documenting NYC commuting culture

So, my family is obsessed with modes of transportation, specifically public transportation systems, specifically trains. Whenever I came home to New York from college in Massachusetts on the Amtrak my father and my uncles sat down with me and asked me all the details of my ride, even though I took the same train home every time. How many stops did it make? How long did it take? When did it switch from diesel to electric power? How long was the stop over at New Haven?

Similarly, they want details of every subway ride that I take in New York City, particularly if it involves going into Brooklyn, their hometown. Since the subway lines have changed in Brooklyn over time they do not know the Q, N, or F trains. They know the Brighton Line, the Sea Beach Line, and the Culver Line. They know the IRT, the BMT, the IND. My grandfather worked as a subway car repairman at the Coney Island yards, and one of my uncles just retired from the MTA after 30-something years and was honored with the highly-coveted Lifetime Unlimited MetroCard. My father and his 4 brothers collected Lionel trains when they were younger and now my dad has enough trains to take over the entire living room when he puts them up at Christmas. He also has a collection of tokens that he will never throw out.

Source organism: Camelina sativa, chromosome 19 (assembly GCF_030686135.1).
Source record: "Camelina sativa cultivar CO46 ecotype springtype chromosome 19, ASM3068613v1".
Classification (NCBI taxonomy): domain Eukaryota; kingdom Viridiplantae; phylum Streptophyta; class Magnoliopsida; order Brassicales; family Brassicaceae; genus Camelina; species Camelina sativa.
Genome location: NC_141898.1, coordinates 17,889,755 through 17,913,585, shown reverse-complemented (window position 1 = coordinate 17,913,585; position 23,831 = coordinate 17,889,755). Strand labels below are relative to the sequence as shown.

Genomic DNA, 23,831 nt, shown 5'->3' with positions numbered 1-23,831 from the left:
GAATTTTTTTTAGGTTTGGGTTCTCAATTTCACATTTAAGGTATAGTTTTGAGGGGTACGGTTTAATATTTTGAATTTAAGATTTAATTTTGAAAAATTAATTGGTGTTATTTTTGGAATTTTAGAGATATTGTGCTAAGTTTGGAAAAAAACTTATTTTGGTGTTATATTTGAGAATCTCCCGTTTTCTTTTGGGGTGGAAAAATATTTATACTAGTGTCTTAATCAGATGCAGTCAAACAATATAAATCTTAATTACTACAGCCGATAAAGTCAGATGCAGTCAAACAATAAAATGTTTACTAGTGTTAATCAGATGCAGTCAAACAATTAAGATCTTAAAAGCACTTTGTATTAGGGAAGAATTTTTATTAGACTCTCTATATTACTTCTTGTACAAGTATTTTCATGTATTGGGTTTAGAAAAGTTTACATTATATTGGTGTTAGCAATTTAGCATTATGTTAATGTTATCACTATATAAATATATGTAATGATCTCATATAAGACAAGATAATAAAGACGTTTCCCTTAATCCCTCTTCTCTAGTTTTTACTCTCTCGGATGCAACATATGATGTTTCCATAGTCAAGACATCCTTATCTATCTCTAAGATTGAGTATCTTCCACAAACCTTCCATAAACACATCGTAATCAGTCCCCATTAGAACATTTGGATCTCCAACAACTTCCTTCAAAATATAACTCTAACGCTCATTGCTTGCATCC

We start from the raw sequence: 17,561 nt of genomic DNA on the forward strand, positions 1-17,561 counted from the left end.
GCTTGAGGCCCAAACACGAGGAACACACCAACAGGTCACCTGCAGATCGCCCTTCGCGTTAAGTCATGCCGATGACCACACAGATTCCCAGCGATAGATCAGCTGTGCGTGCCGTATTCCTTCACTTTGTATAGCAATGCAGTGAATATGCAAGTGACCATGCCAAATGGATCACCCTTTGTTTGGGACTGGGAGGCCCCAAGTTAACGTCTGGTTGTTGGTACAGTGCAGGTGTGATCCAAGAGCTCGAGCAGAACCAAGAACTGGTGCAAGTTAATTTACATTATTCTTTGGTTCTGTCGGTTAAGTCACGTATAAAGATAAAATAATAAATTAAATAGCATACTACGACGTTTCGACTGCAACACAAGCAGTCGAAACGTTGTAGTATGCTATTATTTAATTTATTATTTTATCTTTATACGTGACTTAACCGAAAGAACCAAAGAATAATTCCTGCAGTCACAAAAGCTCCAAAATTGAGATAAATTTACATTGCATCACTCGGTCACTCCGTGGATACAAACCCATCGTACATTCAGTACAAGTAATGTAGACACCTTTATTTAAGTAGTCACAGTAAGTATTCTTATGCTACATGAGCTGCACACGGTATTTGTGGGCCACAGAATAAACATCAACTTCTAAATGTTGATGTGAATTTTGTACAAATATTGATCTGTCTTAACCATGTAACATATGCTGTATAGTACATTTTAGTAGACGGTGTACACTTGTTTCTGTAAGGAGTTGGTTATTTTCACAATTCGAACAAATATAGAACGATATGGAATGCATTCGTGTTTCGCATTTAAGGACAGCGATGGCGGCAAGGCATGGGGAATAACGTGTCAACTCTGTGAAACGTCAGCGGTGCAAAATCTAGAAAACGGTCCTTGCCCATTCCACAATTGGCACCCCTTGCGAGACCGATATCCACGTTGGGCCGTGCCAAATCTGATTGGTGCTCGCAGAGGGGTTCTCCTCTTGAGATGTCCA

I guess its in my genes, but I find the subway culture, and utilization of public transportation in NYC so unique and worthy of further study. More people use public transportation to get to work in NYC than in any other city in the country. I don’t even know what it would be like to go to work in car, by myself. I think I would get lonely. I do almost all of my reading on the train. When you are commuting by train, yes, it’s crowded. Sometimes people are rude and pushy and downright nasty. Sometimes trains break down and get stuck. But there is a sense of camaraderie, that we are all in this together. Sometimes on Mondays I think, too bad its Monday and I have to go back to work; but then I look around me and realize so do all of these other people.
Anyway, the real reason for this post – a reporter from the NY Times is going around commuting with people and documenting a new commute route each week. I love it; it is so good. I want this to be my job. Read it here.
For more information on subway culture, read Subwayland: Adventures in the World Beneath New York by Randy Kennedy, which is a collection of essays from the former NY Times Column “Tunnel Vision” about the people who ride the subways, live in the subways, and work in the subways.

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